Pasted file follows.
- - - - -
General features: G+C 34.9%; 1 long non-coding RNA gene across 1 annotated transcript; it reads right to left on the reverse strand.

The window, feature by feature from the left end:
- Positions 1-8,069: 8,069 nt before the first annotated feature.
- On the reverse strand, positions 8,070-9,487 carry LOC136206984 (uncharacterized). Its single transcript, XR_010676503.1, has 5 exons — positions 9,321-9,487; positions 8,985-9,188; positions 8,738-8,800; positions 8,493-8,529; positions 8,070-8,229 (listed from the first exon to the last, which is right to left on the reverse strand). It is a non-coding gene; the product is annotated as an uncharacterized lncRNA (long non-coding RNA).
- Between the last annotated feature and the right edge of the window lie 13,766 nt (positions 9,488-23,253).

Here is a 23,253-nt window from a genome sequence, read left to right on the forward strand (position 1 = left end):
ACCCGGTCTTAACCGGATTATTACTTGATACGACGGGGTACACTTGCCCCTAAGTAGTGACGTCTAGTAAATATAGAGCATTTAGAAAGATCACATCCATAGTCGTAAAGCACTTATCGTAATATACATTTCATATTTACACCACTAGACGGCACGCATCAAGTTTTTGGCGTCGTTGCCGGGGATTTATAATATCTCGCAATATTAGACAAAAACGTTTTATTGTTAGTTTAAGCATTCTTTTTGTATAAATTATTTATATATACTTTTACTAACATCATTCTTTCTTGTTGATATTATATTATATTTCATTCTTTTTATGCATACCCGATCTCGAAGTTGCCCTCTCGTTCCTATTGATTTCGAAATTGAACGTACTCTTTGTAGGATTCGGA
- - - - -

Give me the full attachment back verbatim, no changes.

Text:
General features: G+C 34.9%; 1 long non-coding RNA gene across 1 annotated transcript; it reads right to left on the reverse strand.

The window, feature by feature from the left end:
- Positions 1-8,069: 8,069 nt before the first annotated feature.
- On the reverse strand, positions 8,070-9,487 carry LOC136206984 (uncharacterized). Its single transcript, XR_010676503.1, has 5 exons — positions 9,321-9,487; positions 8,985-9,188; positions 8,738-8,800; positions 8,493-8,529; positions 8,070-8,229 (listed from the first exon to the last, which is right to left on the reverse strand). It is a non-coding gene; the product is annotated as an uncharacterized lncRNA (long non-coding RNA).
- Between the last annotated feature and the right edge of the window lie 13,766 nt (positions 9,488-23,253).

Here is a 23,253-nt window from a genome sequence, read left to right on the forward strand (position 1 = left end):
ACCCGGTCTTAACCGGATTATTACTTGATACGACGGGGTACACTTGCCCCTAAGTAGTGACGTCTAGTAAATATAGAGCATTTAGAAAGATCACATCCATAGTCGTAAAGCACTTATCGTAATATACATTTCATATTTACACCACTAGACGGCACGCATCAAGTTTTTGGCGTCGTTGCCGGGGATTTATAATATCTCGCAATATTAGACAAAAACGTTTTATTGTTAGTTTAAGCATTCTTTTTGTATAAATTATTTATATATACTTTTACTAACATCATTCTTTCTTGTTGATATTATATTATATTTCATTCTTTTTATGCATACCCGATCTCGAAGTTGCCCTCTCGTTCCTATTGATTTCGAAATTGAACGTACTCTTTGTAGGATTCGGA